Subject: Numerical simulation of the oscillating menisci in a capillary
Location: SPEC/SPHYNX, CEA-Saclay (Center of the Commission of Atomic Energy of France in a Paris suburb)
Duration: 1 year
Date of start: October 2015
Criteria of the candidate selection: We are looking for a person with the background in the physics of fluids and a solid experience of C++ programming. Knowledge of the Visual Studio and Windows programming is a plus.
This work falls within the scope of the research program on pulsating or oscillating heat pipes (PHP) led at CEA. A heat pipe is a device for transferring the heat from hot to cold spots situated at a certain distance. It is a sealed tube containing liquid and gas phases of a pure fluid. The liquid is vaporized at the hot portion of the tube (evaporator) and the energy is stored as the latent heat of the liquid-vapor phase change. The vapor is then transported to the cold part (condenser) and released there during the inverse phase change. The pulsating heat pipe (PHP) is a simple capillary tube without any internal structure bent so that it meanders between condenser and evaporator. It is filled partially by the liquid and a sequence of bubbles and liquid plugs forms inside it.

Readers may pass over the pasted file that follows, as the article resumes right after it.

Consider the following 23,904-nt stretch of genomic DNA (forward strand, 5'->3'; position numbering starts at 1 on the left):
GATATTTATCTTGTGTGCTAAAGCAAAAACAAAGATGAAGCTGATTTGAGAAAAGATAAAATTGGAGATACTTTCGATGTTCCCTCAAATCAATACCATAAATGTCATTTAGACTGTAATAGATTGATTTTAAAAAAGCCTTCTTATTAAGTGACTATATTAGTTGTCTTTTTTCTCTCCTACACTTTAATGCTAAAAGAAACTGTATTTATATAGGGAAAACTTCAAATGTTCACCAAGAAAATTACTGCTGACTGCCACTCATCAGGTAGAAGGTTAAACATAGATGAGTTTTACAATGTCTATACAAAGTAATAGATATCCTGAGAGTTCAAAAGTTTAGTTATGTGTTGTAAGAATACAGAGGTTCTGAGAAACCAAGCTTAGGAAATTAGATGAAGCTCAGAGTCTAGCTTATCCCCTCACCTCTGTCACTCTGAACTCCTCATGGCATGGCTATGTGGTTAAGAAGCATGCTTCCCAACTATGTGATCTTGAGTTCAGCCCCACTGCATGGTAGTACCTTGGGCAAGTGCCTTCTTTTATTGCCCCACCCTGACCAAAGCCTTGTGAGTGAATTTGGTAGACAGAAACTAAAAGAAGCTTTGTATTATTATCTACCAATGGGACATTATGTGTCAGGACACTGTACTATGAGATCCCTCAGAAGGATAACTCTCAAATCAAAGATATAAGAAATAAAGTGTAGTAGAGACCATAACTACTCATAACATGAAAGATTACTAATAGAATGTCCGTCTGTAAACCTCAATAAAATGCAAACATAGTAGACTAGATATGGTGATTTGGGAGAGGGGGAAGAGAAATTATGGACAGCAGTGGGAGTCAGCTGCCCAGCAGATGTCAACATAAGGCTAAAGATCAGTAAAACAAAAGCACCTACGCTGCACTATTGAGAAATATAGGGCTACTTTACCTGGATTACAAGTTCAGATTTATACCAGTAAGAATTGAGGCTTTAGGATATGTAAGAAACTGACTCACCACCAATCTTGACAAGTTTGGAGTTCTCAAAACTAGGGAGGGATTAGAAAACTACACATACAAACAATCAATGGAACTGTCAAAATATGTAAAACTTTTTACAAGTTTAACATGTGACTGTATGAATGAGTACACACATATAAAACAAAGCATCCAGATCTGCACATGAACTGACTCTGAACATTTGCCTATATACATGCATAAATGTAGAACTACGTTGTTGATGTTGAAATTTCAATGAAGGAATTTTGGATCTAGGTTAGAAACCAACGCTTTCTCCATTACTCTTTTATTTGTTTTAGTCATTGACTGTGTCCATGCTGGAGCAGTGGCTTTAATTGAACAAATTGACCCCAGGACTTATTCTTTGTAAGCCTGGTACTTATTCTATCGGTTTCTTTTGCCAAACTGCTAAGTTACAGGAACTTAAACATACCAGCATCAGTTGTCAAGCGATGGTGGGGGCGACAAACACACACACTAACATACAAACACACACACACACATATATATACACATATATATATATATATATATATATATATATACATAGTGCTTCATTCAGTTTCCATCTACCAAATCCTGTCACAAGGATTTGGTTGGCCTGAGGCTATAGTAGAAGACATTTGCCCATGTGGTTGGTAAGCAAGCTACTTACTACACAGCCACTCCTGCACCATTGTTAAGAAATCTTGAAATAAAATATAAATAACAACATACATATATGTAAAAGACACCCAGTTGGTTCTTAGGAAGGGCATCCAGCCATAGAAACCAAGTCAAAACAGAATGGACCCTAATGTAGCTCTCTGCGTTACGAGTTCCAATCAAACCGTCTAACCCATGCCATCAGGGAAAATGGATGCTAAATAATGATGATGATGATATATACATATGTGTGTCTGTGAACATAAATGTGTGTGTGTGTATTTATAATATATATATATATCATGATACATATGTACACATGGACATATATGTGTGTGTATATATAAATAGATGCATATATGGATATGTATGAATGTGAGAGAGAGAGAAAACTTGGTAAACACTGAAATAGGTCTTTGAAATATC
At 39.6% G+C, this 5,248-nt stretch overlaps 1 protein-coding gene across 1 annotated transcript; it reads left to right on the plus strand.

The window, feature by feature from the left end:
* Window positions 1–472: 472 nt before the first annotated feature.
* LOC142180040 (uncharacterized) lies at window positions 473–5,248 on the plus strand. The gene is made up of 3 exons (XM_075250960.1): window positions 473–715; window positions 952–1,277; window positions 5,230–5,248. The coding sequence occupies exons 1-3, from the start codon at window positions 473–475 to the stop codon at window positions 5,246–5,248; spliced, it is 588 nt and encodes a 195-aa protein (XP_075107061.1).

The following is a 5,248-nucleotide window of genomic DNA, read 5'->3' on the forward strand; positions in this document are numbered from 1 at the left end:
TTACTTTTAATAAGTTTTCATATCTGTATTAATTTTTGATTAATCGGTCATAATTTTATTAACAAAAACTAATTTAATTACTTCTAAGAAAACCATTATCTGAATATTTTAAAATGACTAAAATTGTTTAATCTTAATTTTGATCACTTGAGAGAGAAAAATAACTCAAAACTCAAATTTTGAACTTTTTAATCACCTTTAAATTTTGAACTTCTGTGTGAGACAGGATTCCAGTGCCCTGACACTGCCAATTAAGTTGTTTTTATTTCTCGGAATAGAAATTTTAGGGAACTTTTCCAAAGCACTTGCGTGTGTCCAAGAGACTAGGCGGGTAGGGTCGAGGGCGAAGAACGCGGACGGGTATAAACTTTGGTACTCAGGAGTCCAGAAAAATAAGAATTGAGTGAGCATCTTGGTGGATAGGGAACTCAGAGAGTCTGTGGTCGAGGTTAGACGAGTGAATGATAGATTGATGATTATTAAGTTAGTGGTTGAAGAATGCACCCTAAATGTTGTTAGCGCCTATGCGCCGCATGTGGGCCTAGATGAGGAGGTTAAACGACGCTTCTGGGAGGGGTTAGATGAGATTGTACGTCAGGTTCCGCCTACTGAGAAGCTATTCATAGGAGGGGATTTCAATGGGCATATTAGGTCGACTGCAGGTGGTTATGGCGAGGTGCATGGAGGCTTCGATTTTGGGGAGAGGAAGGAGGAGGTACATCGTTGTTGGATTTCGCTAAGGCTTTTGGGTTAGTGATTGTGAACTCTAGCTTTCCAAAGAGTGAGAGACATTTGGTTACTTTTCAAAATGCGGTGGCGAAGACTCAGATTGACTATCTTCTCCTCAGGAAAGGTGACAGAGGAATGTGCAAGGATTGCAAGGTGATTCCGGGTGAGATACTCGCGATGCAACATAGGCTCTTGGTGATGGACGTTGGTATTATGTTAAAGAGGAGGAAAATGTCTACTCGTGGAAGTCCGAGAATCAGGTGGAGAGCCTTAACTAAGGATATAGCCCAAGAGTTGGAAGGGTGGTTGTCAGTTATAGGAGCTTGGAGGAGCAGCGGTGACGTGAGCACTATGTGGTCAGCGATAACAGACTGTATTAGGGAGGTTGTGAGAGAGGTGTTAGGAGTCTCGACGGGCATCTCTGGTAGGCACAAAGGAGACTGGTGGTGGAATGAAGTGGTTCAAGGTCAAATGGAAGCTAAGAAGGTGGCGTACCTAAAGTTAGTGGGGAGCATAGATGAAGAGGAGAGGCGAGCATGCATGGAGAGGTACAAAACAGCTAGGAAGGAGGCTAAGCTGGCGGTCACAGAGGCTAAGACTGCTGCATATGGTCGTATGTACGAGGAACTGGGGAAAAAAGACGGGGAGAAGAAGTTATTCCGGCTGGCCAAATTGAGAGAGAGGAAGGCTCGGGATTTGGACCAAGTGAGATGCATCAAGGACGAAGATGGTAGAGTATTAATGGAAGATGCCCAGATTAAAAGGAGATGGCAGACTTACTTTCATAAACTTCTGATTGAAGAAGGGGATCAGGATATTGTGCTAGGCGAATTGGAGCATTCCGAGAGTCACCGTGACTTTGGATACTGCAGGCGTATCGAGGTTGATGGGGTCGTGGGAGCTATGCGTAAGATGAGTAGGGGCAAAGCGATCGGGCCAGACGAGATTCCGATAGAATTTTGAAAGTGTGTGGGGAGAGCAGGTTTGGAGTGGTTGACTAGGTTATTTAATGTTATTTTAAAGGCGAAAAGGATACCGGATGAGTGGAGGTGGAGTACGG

Spontaneous oscillations of the bubbles and plugs appear in such a system when the difference of temperatures of evaporator and condenser exceeds a threshold. Due to the convective heat transport capability, the PHP appears to be in many respects more efficient in comparison with the other types of the heat pipes. Because of its complexity, it is difficult to understand and to model (see above web link). The most common flow type in the PHP is the slug flow involving so called "Taylor bubbles". Thin fluid films "Landau-Levich" films are formed on the tube walls during the bubble motion. The physics of their evaporation/condensation during the oscillating bubble motion will be studied theoretically and numerically by the posdoc. This work will be performed in interaction with the experimental part of the team where the corresponding experiments are under way. This research is carried out in the framework of the ANR project AARDECO in collaboration with two more academic laboratories Pprime/Poitiers and CETHIL/Lyon) and the R&D divisions of PSA Peugeot-Citroën and Liebherr Aerospace Toulouse.